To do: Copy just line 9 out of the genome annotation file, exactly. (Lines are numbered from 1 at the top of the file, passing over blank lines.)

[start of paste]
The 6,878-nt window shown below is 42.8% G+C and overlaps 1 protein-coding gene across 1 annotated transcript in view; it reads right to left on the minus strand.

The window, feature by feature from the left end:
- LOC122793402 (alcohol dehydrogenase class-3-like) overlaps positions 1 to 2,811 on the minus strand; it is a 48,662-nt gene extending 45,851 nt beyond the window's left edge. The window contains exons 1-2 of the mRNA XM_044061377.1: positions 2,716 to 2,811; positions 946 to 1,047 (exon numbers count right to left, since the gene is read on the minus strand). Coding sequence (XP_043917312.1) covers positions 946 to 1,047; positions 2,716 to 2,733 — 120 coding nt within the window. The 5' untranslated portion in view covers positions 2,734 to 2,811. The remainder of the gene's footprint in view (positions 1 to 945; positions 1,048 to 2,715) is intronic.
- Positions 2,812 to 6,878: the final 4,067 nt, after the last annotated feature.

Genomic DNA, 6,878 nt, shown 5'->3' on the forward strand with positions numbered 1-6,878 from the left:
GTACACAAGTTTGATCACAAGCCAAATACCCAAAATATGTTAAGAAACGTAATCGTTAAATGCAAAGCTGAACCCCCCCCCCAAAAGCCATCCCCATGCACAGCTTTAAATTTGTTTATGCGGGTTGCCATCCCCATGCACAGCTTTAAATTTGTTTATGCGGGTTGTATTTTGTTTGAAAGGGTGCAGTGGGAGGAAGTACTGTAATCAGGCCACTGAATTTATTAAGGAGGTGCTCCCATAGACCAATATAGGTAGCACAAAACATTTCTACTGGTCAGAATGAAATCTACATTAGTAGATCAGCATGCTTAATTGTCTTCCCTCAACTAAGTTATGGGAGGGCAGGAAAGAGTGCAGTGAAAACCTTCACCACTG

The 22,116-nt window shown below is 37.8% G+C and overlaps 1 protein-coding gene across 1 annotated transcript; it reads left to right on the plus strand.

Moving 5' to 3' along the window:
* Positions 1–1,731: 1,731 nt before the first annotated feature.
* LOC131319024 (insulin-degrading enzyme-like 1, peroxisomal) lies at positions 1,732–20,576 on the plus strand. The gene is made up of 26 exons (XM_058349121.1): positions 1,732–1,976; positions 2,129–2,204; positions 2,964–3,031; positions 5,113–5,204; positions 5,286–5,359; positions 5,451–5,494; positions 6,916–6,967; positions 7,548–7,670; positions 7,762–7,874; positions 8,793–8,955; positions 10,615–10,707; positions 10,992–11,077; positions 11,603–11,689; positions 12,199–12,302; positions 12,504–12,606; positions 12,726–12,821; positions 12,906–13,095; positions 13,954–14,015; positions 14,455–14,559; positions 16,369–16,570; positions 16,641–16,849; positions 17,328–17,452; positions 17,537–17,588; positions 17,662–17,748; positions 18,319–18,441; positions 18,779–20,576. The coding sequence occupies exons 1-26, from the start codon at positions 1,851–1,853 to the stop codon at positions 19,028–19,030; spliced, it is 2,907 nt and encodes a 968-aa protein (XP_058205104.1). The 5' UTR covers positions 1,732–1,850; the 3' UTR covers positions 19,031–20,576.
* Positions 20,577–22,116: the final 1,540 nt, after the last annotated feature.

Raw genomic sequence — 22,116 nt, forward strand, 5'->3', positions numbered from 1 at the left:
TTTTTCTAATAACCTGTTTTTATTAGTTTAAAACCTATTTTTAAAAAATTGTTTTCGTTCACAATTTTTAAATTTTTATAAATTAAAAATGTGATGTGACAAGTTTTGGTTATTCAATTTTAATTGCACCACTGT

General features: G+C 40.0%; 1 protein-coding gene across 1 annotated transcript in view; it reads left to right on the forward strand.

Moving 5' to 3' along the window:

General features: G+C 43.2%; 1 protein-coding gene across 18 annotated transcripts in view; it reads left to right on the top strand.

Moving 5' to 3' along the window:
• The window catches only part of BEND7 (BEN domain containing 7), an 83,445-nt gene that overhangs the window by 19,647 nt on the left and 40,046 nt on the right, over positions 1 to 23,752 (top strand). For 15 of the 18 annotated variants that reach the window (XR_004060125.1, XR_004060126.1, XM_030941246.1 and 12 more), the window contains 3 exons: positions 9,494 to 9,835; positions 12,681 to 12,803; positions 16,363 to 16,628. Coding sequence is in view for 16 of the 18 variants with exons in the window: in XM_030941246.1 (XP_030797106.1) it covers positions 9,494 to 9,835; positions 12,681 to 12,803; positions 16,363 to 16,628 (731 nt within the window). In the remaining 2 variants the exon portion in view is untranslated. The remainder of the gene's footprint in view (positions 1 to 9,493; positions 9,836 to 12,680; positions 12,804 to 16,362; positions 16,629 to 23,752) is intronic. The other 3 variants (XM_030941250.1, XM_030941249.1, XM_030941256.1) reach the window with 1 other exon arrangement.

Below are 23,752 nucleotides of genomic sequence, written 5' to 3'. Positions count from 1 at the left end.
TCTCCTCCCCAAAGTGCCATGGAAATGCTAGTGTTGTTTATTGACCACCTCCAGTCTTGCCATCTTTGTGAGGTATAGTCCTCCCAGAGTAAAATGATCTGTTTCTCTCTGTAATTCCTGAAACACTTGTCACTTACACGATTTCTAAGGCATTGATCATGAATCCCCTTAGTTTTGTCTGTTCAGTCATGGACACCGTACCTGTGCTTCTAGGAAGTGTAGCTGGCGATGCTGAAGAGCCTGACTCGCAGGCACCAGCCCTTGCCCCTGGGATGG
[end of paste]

* Positions 1–1,731: 1,731 nt before the first annotated feature.